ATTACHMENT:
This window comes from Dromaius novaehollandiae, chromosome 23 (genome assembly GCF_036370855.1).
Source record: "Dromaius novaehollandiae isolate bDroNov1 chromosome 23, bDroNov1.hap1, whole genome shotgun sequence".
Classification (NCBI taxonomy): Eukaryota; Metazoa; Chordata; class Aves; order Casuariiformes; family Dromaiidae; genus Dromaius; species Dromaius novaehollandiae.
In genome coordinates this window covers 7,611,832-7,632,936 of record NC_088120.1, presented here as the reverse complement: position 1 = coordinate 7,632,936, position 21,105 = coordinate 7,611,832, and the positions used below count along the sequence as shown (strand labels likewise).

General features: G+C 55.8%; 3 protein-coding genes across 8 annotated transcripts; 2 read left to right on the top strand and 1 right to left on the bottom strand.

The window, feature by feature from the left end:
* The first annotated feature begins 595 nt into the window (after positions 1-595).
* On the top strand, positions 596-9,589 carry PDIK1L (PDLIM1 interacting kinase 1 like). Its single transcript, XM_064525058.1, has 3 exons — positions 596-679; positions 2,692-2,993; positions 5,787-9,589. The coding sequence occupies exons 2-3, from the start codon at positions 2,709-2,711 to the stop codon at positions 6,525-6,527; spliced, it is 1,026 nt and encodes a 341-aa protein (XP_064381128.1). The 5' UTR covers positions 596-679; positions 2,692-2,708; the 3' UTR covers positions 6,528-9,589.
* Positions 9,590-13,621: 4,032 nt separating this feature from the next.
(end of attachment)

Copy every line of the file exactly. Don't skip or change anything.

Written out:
This window comes from Dromaius novaehollandiae, chromosome 23 (genome assembly GCF_036370855.1).
Source record: "Dromaius novaehollandiae isolate bDroNov1 chromosome 23, bDroNov1.hap1, whole genome shotgun sequence".
Classification (NCBI taxonomy): Eukaryota; Metazoa; Chordata; class Aves; order Casuariiformes; family Dromaiidae; genus Dromaius; species Dromaius novaehollandiae.
In genome coordinates this window covers 7,611,832-7,632,936 of record NC_088120.1, presented here as the reverse complement: position 1 = coordinate 7,632,936, position 21,105 = coordinate 7,611,832, and the positions used below count along the sequence as shown (strand labels likewise).

General features: G+C 55.8%; 3 protein-coding genes across 8 annotated transcripts; 2 read left to right on the top strand and 1 right to left on the bottom strand.

The window, feature by feature from the left end:
* The first annotated feature begins 595 nt into the window (after positions 1-595).
* On the top strand, positions 596-9,589 carry PDIK1L (PDLIM1 interacting kinase 1 like). Its single transcript, XM_064525058.1, has 3 exons — positions 596-679; positions 2,692-2,993; positions 5,787-9,589. The coding sequence occupies exons 2-3, from the start codon at positions 2,709-2,711 to the stop codon at positions 6,525-6,527; spliced, it is 1,026 nt and encodes a 341-aa protein (XP_064381128.1). The 5' UTR covers positions 596-679; positions 2,692-2,708; the 3' UTR covers positions 6,528-9,589.
* Positions 9,590-13,621: 4,032 nt separating this feature from the next.